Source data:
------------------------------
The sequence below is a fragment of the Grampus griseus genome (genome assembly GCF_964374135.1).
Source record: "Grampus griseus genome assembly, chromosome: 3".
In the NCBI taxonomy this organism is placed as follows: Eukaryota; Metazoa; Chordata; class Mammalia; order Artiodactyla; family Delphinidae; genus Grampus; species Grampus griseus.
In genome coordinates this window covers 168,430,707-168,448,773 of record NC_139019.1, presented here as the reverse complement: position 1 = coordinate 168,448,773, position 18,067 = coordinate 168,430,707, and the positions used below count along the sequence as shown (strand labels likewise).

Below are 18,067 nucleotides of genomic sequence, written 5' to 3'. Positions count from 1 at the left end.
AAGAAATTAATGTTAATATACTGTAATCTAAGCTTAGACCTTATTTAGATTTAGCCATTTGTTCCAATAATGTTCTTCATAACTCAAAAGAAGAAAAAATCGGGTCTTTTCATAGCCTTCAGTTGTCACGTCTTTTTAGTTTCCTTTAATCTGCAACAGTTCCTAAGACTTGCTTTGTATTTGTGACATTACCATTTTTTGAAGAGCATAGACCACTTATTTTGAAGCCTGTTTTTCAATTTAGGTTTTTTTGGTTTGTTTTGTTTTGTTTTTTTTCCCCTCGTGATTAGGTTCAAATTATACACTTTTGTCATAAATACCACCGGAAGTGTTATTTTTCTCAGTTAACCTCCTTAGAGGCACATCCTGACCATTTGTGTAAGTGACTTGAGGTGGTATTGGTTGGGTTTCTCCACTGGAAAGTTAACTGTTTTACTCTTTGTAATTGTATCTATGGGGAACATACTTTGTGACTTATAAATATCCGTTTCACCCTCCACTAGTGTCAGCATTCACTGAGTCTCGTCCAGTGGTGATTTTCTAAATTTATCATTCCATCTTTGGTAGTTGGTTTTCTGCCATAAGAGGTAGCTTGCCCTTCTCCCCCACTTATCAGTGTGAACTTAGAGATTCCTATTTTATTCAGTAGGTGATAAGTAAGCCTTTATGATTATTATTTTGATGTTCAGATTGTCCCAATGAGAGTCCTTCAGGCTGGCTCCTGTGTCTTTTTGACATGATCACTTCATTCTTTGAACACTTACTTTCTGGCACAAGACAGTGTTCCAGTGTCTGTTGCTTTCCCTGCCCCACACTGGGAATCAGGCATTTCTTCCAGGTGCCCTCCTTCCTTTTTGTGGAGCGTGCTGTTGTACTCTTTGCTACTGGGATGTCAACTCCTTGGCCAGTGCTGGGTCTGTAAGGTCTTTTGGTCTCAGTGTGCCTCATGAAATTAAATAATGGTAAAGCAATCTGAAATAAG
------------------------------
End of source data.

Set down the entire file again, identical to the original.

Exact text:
The sequence below is a fragment of the Grampus griseus genome (genome assembly GCF_964374135.1).
Source record: "Grampus griseus genome assembly, chromosome: 3".
In the NCBI taxonomy this organism is placed as follows: Eukaryota; Metazoa; Chordata; class Mammalia; order Artiodactyla; family Delphinidae; genus Grampus; species Grampus griseus.
In genome coordinates this window covers 168,430,707-168,448,773 of record NC_139019.1, presented here as the reverse complement: position 1 = coordinate 168,448,773, position 18,067 = coordinate 168,430,707, and the positions used below count along the sequence as shown (strand labels likewise).

Below are 18,067 nucleotides of genomic sequence, written 5' to 3'. Positions count from 1 at the left end.
AAGAAATTAATGTTAATATACTGTAATCTAAGCTTAGACCTTATTTAGATTTAGCCATTTGTTCCAATAATGTTCTTCATAACTCAAAAGAAGAAAAAATCGGGTCTTTTCATAGCCTTCAGTTGTCACGTCTTTTTAGTTTCCTTTAATCTGCAACAGTTCCTAAGACTTGCTTTGTATTTGTGACATTACCATTTTTTGAAGAGCATAGACCACTTATTTTGAAGCCTGTTTTTCAATTTAGGTTTTTTTGGTTTGTTTTGTTTTGTTTTTTTTCCCCTCGTGATTAGGTTCAAATTATACACTTTTGTCATAAATACCACCGGAAGTGTTATTTTTCTCAGTTAACCTCCTTAGAGGCACATCCTGACCATTTGTGTAAGTGACTTGAGGTGGTATTGGTTGGGTTTCTCCACTGGAAAGTTAACTGTTTTACTCTTTGTAATTGTATCTATGGGGAACATACTTTGTGACTTATAAATATCCGTTTCACCCTCCACTAGTGTCAGCATTCACTGAGTCTCGTCCAGTGGTGATTTTCTAAATTTATCATTCCATCTTTGGTAGTTGGTTTTCTGCCATAAGAGGTAGCTTGCCCTTCTCCCCCACTTATCAGTGTGAACTTAGAGATTCCTATTTTATTCAGTAGGTGATAAGTAAGCCTTTATGATTATTATTTTGATGTTCAGATTGTCCCAATGAGAGTCCTTCAGGCTGGCTCCTGTGTCTTTTTGACATGATCACTTCATTCTTTGAACACTTACTTTCTGGCACAAGACAGTGTTCCAGTGTCTGTTGCTTTCCCTGCCCCACACTGGGAATCAGGCATTTCTTCCAGGTGCCCTCCTTCCTTTTTGTGGAGCGTGCTGTTGTACTCTTTGCTACTGGGATGTCAACTCCTTGGCCAGTGCTGGGTCTGTAAGGTCTTTTGGTCTCAGTGTGCCTCATGAAATTAAATAATGGTAAAGCAATCTGAAATAAG